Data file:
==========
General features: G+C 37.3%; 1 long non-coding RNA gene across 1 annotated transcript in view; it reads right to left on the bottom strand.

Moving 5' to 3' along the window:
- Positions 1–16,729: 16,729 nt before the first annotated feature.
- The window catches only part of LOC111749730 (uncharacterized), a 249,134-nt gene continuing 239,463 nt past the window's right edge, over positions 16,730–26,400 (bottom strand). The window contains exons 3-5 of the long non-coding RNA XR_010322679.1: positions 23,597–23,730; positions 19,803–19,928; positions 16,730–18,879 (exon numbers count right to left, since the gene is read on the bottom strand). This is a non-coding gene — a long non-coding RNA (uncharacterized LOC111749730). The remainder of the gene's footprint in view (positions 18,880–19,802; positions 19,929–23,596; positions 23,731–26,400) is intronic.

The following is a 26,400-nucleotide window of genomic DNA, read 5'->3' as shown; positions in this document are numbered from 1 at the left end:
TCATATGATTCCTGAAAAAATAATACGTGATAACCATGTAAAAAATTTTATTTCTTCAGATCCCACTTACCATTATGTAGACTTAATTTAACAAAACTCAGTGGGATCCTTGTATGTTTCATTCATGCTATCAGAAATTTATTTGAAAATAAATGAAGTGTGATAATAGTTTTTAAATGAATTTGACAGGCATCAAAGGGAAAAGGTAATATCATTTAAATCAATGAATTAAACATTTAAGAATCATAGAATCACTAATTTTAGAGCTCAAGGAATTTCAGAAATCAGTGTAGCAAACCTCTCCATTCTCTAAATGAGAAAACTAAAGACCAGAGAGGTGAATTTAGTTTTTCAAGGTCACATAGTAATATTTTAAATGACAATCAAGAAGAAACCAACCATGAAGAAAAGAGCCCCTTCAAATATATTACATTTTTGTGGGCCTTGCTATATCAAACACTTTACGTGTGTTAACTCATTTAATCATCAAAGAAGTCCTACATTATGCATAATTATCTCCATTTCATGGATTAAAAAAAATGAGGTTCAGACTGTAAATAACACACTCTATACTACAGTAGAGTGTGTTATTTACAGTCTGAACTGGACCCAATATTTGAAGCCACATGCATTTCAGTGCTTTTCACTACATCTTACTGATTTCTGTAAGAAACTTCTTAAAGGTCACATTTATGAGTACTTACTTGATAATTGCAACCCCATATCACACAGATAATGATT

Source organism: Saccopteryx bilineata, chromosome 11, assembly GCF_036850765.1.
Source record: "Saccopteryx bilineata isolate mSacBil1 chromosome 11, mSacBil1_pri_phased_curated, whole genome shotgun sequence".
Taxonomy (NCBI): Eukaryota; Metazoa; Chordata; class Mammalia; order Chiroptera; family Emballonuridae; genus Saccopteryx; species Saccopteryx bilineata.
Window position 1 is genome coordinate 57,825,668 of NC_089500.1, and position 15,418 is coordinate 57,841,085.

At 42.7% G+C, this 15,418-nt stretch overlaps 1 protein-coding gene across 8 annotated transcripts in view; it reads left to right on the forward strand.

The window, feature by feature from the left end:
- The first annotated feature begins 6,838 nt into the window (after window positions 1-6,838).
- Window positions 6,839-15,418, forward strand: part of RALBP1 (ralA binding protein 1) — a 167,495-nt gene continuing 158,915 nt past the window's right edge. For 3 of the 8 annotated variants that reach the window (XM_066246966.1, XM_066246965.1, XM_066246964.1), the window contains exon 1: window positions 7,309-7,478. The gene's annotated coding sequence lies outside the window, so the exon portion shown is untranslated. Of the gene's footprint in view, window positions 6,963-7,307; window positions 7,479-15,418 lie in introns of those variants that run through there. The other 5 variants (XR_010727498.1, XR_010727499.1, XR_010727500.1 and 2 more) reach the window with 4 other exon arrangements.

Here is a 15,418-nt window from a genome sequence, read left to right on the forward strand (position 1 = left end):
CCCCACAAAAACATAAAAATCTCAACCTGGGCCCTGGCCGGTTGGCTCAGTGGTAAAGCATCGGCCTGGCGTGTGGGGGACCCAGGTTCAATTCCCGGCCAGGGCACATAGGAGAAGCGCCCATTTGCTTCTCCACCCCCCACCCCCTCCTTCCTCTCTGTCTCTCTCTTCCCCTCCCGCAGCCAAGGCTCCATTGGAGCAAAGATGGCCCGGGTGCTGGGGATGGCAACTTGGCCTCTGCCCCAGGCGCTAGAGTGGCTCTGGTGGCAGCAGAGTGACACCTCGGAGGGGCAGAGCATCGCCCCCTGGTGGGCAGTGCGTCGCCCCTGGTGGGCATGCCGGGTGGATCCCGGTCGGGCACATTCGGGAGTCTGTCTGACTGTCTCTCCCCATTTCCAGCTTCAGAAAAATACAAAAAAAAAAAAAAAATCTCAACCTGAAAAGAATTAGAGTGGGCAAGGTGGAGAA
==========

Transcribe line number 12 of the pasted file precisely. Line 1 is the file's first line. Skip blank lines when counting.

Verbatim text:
The window, feature by feature from the left end: